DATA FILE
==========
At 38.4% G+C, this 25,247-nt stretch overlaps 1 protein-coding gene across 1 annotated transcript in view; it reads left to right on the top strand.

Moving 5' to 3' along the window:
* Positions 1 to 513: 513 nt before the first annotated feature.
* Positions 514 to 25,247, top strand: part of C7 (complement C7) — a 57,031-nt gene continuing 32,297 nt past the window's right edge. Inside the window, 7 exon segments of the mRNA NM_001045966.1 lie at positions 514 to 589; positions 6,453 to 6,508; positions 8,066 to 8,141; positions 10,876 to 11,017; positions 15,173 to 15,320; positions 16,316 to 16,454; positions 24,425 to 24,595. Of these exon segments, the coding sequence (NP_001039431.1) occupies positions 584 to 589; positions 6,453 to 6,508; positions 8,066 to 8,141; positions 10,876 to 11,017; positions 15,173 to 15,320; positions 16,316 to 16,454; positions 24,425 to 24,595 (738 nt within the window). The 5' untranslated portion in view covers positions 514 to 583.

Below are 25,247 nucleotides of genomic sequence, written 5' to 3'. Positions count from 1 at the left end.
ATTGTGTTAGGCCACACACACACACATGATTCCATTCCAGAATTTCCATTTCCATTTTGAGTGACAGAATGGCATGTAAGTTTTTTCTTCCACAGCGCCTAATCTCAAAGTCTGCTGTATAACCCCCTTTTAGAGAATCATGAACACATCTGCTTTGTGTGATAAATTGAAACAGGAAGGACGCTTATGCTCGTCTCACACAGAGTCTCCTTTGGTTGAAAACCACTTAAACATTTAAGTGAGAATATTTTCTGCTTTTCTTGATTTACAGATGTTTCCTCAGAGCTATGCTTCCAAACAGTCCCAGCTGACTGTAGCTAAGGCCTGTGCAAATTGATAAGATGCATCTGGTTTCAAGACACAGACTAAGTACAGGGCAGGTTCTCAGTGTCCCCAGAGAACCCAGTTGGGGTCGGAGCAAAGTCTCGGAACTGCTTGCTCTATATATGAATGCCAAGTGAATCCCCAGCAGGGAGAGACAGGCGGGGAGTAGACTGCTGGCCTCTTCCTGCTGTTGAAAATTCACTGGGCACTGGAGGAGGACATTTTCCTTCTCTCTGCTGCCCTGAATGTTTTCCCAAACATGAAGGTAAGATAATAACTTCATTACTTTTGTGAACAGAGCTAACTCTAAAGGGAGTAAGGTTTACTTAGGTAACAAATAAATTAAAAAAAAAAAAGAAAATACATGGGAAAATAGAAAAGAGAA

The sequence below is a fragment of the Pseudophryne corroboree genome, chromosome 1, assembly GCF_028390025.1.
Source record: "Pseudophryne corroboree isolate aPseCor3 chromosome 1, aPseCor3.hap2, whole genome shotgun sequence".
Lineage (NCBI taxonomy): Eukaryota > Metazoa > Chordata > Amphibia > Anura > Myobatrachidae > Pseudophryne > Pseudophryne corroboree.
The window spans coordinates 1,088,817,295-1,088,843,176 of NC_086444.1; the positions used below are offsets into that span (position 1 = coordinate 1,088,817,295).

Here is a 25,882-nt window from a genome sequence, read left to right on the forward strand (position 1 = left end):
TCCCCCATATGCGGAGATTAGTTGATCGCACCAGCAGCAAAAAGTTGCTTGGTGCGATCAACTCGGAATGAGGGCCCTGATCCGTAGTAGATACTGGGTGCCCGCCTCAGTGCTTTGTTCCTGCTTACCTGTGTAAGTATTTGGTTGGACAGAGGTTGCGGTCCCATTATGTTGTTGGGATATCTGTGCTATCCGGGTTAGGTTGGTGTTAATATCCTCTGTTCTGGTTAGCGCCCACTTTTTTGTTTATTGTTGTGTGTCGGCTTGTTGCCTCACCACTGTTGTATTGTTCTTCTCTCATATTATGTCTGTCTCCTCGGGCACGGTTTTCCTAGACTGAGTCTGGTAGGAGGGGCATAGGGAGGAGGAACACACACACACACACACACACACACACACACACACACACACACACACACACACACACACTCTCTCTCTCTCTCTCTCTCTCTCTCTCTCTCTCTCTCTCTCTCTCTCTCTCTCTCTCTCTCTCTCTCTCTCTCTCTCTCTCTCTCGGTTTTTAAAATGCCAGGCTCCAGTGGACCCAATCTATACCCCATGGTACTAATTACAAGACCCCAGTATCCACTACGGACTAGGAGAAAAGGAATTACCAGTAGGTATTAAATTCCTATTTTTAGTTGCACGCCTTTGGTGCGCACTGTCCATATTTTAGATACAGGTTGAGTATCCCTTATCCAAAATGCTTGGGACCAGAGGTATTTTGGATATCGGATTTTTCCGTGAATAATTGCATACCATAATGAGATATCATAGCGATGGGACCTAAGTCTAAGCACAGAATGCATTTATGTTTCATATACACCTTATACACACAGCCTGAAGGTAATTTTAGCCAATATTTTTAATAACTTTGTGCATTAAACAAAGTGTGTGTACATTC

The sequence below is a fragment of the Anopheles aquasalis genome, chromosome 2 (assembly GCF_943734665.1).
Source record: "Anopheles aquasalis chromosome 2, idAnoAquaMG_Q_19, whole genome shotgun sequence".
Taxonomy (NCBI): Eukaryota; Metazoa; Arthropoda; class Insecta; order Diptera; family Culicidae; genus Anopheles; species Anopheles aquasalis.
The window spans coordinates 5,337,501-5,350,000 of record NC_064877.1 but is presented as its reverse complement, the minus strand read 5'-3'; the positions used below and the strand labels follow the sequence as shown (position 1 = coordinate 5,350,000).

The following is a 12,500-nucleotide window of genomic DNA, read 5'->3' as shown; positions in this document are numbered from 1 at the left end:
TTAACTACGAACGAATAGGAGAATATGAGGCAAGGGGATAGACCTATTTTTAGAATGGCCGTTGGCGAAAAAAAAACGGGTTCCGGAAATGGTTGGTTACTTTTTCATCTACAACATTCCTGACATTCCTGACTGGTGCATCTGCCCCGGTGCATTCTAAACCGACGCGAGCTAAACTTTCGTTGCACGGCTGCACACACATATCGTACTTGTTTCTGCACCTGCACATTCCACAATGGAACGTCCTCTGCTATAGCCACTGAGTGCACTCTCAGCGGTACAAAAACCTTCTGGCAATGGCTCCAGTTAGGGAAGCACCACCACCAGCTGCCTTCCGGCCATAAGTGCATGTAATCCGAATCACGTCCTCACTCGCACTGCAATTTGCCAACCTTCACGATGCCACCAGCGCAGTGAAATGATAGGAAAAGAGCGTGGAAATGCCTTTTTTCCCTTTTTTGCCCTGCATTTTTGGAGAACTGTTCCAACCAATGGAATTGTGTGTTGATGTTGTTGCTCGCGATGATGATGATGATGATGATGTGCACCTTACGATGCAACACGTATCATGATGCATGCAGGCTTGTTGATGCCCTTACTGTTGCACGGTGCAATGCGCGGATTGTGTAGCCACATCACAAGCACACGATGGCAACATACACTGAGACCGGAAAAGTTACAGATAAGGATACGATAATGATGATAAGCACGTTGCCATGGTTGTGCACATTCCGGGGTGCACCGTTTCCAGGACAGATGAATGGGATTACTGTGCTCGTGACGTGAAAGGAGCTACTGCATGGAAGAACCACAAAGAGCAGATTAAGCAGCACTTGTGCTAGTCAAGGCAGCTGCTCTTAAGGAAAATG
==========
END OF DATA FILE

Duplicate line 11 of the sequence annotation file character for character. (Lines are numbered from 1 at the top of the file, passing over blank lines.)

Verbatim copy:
Here is a 25,882-nt window from a genome sequence, read left to right on the forward strand (position 1 = left end):